Portable Anesthetic Cuts Postoperative Pain

Device numbs incision site, can reduce time in hospital

WEDNESDAY, May 8, 2002 (HealthDayNews) -- Surgery is anything but a ball, but a ball of a different kind may ease your postoperative pain and bounce you out of the hospital more quickly.

The ON-Q Post-Operative Pain Relief System is called a "pain relief ball." More precisely, it is a balloon-like device that provides targeted pain relief after surgery by delivering a carefully measured flow of local anesthetic directly into the incision for a couple of days.

In other words, it keeps the site of the surgery numb so you don't feel as much pain.

A new Cleveland Clinic Florida study of women who had an abdominal hysterectomy found that 43 percent of those who used ON-Q didn't need the usual narcotics after their surgery, resulting in shorter hospital stays.

Nearly all the women who used ON-Q were able to return home within 24 hours. Three days is the typical hospital stay for someone who's had an abdominal hysterectomy.

"We had no infections, we had no readmissions. The ON-Q is an amazing little device," says Dr. Stephen E. Zimberg, the study's lead author and a gynecologist at Cleveland Clinic Florida in Weston.

The study included 30 women who used ON-Q for 48 hours. The ON-Qs contained either ropivacaine, bupivacaine, or lidocaine -- all local anesthetics. The women filled out a series of pain questionnaires for a week after being discharged from the hospital.

Ten percent of the women didn't need any additional pain medication beyond the ON-Q, and 33 percent of them used only a non-narcotic, over-the-counter painkiller such as ibuprofen. Zimberg says that's a major improvement over traditional postoperative treatments.

"That has a huge impact on patients and how they feel. They don't have the narcotic side effects. They're not drowsy, they don't have decreased bowel function that keeps them in the hospital for several days, they don't have the nausea or the itching or the allergy that you get" with narcotics, Zimberg says.

"The patients who did need narcotics afterwards… needed very few of them, and within days they needed nothing," he adds.

Patients aren't the only ones who benefit from ON-Q, Zimberg says. The study found a 30 percent savings in hospital costs for the women who used ON-Q.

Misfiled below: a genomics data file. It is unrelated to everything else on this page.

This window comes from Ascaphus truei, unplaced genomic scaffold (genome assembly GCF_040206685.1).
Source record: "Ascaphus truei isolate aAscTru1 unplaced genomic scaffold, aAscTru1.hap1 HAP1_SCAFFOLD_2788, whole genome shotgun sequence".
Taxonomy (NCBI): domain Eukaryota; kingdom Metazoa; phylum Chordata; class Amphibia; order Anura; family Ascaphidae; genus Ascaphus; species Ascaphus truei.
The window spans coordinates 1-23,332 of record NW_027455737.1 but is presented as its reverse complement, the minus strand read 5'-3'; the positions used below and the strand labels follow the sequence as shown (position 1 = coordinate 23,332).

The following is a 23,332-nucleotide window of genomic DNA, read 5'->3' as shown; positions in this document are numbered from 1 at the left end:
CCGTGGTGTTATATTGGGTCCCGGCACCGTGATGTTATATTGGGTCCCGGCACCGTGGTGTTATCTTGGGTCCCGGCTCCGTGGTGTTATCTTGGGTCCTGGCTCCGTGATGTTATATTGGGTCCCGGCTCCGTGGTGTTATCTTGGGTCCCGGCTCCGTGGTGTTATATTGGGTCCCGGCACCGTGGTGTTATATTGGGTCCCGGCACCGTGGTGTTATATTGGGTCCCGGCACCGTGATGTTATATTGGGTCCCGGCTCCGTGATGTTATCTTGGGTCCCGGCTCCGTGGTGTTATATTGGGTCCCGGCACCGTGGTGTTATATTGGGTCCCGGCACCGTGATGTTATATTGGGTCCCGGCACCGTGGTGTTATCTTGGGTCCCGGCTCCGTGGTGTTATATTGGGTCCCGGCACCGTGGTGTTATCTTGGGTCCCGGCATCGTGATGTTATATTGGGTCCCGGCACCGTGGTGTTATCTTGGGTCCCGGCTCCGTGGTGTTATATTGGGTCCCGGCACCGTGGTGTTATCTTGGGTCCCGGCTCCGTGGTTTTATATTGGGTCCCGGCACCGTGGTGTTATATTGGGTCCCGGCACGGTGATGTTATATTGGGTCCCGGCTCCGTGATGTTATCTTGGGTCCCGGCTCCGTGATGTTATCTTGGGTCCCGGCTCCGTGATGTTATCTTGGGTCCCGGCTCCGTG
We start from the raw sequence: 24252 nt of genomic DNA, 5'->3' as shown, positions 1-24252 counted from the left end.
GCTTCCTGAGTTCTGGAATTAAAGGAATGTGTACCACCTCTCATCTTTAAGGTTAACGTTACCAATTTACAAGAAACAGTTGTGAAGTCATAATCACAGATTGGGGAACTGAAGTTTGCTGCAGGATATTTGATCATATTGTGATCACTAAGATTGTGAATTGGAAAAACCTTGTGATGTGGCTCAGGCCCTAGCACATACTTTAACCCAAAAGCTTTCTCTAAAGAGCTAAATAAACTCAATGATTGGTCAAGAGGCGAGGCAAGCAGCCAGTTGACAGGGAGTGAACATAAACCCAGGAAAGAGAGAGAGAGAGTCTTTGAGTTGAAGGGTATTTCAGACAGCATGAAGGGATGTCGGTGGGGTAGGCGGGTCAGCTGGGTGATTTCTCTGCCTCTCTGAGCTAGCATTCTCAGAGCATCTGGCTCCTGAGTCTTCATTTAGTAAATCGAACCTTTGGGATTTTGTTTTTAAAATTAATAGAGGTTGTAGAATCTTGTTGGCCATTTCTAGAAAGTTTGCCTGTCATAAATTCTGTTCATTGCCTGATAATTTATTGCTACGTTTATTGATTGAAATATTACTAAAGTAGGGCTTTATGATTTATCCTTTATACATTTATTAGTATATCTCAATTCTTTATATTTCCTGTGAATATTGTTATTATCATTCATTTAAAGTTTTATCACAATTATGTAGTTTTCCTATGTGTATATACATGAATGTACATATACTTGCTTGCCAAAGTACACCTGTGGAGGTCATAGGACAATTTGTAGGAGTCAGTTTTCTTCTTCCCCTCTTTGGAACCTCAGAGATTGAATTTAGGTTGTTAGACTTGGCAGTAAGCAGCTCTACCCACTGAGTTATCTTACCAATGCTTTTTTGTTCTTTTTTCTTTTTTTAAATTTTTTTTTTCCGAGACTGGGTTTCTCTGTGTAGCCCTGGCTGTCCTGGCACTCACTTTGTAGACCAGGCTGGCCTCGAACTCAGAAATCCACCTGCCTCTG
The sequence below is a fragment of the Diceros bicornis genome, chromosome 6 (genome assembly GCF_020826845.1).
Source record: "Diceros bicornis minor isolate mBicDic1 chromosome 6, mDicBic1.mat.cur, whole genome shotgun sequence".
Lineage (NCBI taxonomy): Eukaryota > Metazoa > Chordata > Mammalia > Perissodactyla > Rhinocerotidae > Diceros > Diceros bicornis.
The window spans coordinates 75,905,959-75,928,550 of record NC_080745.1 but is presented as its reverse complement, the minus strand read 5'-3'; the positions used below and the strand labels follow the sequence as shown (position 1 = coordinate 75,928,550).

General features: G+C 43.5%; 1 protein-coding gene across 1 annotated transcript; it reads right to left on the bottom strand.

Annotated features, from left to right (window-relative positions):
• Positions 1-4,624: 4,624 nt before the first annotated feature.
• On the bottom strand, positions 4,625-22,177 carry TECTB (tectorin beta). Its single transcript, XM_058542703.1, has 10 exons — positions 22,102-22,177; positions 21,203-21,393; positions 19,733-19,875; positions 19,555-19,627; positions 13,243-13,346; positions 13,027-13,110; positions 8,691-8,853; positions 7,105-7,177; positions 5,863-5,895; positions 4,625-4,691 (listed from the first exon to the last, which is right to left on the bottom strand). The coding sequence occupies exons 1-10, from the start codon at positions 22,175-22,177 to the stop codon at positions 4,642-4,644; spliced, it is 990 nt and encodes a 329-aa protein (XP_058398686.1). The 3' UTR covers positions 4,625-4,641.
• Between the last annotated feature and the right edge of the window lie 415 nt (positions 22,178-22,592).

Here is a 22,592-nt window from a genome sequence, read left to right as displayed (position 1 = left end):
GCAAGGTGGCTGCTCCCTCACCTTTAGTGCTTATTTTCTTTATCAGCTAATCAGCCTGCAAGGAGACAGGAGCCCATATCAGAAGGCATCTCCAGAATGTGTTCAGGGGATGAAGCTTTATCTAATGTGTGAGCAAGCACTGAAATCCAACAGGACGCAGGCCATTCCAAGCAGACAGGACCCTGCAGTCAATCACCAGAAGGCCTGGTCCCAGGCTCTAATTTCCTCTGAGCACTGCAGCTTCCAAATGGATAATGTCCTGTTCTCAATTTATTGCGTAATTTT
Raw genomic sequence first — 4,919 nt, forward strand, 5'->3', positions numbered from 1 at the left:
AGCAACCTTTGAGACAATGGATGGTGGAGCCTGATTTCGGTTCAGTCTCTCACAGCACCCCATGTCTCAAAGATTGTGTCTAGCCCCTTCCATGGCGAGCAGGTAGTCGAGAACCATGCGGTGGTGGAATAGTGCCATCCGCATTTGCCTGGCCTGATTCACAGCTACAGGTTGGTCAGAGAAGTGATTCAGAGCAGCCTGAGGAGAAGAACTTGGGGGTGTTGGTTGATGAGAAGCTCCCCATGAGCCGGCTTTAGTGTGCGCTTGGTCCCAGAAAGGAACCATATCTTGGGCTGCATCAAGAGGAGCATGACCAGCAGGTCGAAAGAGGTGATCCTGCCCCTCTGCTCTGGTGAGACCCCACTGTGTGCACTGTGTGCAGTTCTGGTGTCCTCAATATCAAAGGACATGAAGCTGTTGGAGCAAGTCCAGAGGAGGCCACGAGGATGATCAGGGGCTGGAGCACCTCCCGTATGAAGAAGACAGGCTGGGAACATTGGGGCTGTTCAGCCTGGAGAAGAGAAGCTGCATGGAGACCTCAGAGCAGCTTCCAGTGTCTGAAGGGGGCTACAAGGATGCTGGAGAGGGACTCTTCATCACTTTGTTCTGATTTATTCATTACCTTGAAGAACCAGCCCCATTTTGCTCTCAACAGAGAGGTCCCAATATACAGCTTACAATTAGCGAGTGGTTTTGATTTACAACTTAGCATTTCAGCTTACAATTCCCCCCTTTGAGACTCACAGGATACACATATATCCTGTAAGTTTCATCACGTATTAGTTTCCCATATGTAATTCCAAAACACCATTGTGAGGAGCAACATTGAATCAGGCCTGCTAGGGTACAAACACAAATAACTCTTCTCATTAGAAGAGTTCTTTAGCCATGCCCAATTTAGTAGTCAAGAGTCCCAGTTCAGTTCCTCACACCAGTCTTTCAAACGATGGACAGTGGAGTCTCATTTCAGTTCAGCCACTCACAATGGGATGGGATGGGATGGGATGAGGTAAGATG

The study was presented this week at the annual clinical meeting of the American College of Obstetricians and Gynecologists in Los Angeles.

ON-Q is like a small water balloon that can be filled with a local anesthetic selected by the surgeon. Maximum capacity is for five days. It's connected to a catheter, which is inserted into the incision and held in place when the incision is closed.

ON-Q can be attached to the patient's clothing, clipped to a belt, carried in a portable pouch, or taped to the skin. When it's empty, the system can be removed by the patient at home or by a doctor or nurse in a clinic or office.

The device, made by I-Flow of Lake Forest, Calif., can be used in different kinds of surgeries, including hysterectomies, cesarean sections, abdominal and hernia operations, knee replacements, mastectomies, and foot and ankle surgeries.

ON-Q was approved by the U.S. Food and Drug Administration in 1998. There are currently more than 30 ON-Q studies taking place in the United States and other countries.

One patient says it greatly reduced her pain after a C-section.

"I would absolutely insist on it for another C-section if I was going to have one -- or for any abdominal surgery," says Chris Carreon of Manhattan Beach, Calif.

She used ON-Q for four days. Not being distracted by pain or the effects of narcotics meant she could focus more on her new baby.

"It was just a really pleasant surprise to be that coherent afterward, and that much more able to deal with the responsibilities of being a mom," Carreon says.

What To Do: Here's where to find out more about ON-Q. To learn more about postoperative pain, try the National Library of Medicine.

SOURCES: Stephen E. Zimberg, M.D., gynecologist, Cleveland Clinic Florida, Weston, Fla.; Chris Carreon, Manhattan Beach, Calif.; May 6, 2002, presentation, annual clinical meeting, American College of Obstetricians and Gynecologists, Los Angeles
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